Woman power rocked business in 2015.
That’s according to a new 2016 women-owned business study by Biz2Credit, a leading online marketplace which has found that average revenues of women-owned businesses increased 12 percent in a year-to-year comparison. Average earnings also rose to $72,529 in 2015, up from $67,950 in 2014.
In comparison, businesses owned by men generated about 60 percent more revenue on average than women-owned businesses.
What’s also interesting is that there was a whopping 130 percent increase in women-owned companies seeking funding on the Biz2Credit platform, highlighting the growing popularity of woman entrepreneurship.
Good Times for Woman-Owned Companies
Several factors have contributed to the changing fortunes of woman-owned companies.
To begin with, favorable economic conditions have made it simpler for women entrepreneurs to get loans. Marketplace lenders are charging attractive interest rates and offering longer terms to benefit women-owned businesses.
What’s also worked in favor of these businesses is that mainstream financial institutions typically look at three years of credit history to approve small business loans for women, making it easier for the relatively new entrepreneurs to secure funds. On top of that, online lending portals are playing a big role in connecting borrowers to banks, micro lenders, and marketplace lenders.
Another factor that has helped women entrepreneurs thrive is the reduced startup costs. Companies no longer need invest a lot to setup their offices and hire full-time employees to grow.
“Improved economic conditions and historically low interested rates have created an atmosphere perfect for entrepreneurship, resulting in an increase of loan requests,” says Biz2Credit CEO Rohit Arora. “When the economy is strong, we notice that more entrepreneurs request funding to expand operations.”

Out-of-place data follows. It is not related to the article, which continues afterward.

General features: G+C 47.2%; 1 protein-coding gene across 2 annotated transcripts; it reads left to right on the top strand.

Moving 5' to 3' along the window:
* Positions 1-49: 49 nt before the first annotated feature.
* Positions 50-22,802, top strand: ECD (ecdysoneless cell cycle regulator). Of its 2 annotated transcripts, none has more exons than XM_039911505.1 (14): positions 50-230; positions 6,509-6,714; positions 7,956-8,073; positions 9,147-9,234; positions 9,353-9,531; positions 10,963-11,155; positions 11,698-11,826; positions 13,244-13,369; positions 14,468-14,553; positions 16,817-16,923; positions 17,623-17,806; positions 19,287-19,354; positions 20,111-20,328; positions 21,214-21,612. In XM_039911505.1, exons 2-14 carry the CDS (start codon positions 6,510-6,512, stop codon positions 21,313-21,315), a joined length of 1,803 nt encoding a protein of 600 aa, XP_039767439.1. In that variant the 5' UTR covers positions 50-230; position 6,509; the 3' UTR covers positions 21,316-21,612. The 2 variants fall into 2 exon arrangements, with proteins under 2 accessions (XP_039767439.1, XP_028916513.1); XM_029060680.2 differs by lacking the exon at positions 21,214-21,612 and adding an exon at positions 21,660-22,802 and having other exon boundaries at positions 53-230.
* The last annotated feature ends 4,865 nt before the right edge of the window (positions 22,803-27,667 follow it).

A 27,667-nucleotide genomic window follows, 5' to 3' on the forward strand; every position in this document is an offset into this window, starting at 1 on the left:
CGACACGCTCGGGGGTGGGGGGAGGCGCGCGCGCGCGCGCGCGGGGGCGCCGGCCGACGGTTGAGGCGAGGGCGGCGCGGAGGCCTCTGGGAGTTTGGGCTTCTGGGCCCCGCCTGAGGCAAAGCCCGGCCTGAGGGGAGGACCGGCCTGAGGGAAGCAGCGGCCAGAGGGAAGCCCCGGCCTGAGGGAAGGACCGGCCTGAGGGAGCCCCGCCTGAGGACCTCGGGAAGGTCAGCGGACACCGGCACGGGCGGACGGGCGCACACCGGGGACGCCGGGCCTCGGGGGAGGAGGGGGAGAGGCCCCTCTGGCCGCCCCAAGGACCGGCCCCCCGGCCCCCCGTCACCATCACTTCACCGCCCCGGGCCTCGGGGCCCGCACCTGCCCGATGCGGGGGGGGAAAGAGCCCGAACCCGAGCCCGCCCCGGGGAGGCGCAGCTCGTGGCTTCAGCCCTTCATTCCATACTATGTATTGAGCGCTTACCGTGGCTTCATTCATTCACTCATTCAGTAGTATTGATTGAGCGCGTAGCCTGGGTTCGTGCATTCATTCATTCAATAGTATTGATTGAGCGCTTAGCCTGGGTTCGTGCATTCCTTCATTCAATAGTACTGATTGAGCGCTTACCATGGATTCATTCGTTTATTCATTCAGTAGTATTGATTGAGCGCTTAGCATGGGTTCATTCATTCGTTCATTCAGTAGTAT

Challenges Still Persist
Despite the growth, the 2016 women-owned business study indicates approval rates for women owned businesses were 33 percent lower than the rates for businesses owned by men. A major factor that would have contributed to the low approval rates is the average credit scores for women owned companies that remained stagnant at 600 in 2015.
Arora says, “There are many factors that come into play when considering loan approval rates, a business’s track record of revenue and credit scores are among the most important, so it isn’t too surprising that loan approval rates for women-owned businesses were lower.”
Arora feels there is a substantial gender gap that still exists, but it’s fast narrowing. That’s why it’s important to encourage more women entrepreneurs.
For the 2016 women-owned business study, Biz2Credit analyzed more than 35,000 applications from small business owners on its platform during 2015. You can view the key findings in the infographic below:
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